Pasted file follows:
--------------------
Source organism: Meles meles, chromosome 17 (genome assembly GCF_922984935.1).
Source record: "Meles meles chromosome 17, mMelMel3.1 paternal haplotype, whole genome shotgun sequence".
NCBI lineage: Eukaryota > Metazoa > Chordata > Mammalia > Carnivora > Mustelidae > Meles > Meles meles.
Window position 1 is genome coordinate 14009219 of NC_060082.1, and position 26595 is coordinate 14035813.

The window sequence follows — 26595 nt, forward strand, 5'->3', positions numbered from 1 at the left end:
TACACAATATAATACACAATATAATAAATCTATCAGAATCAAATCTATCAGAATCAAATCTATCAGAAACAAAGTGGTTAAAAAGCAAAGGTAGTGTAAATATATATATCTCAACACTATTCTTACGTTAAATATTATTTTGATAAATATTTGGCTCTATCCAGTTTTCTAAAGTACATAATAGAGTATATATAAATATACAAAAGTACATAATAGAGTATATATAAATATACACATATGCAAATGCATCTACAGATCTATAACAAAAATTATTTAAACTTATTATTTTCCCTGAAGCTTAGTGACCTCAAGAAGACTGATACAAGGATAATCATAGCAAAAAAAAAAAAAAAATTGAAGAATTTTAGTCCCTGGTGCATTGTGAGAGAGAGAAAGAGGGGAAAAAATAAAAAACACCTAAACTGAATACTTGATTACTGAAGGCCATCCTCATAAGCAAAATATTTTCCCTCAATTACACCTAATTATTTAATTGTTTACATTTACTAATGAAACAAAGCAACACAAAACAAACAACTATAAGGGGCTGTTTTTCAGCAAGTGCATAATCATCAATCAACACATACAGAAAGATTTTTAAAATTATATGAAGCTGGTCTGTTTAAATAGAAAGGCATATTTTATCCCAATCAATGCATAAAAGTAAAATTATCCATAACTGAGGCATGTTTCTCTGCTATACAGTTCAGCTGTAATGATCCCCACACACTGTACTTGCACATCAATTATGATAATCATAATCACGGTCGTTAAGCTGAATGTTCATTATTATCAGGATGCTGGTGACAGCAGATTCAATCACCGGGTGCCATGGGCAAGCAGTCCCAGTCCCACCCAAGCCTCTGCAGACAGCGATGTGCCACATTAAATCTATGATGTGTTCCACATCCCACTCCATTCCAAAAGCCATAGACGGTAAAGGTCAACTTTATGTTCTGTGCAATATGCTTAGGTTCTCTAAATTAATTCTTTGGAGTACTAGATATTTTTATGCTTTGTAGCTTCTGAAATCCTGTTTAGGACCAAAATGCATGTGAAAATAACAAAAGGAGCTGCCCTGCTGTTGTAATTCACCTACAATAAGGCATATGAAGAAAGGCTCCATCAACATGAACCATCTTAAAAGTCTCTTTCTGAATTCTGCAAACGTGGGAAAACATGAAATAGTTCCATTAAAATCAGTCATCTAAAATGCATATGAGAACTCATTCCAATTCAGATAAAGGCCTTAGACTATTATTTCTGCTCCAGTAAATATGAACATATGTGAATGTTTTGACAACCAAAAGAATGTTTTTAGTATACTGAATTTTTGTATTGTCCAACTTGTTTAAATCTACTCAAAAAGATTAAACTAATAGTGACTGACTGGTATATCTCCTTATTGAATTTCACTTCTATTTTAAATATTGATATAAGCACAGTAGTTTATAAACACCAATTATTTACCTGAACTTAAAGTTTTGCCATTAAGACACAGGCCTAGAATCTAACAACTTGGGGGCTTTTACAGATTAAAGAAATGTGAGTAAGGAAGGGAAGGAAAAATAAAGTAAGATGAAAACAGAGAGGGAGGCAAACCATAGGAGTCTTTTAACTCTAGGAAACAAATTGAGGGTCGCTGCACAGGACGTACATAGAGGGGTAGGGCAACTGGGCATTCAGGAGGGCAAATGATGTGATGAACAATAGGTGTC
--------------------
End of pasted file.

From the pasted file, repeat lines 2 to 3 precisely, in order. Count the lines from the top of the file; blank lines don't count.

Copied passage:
Source record: "Meles meles chromosome 17, mMelMel3.1 paternal haplotype, whole genome shotgun sequence".
NCBI lineage: Eukaryota > Metazoa > Chordata > Mammalia > Carnivora > Mustelidae > Meles > Meles meles.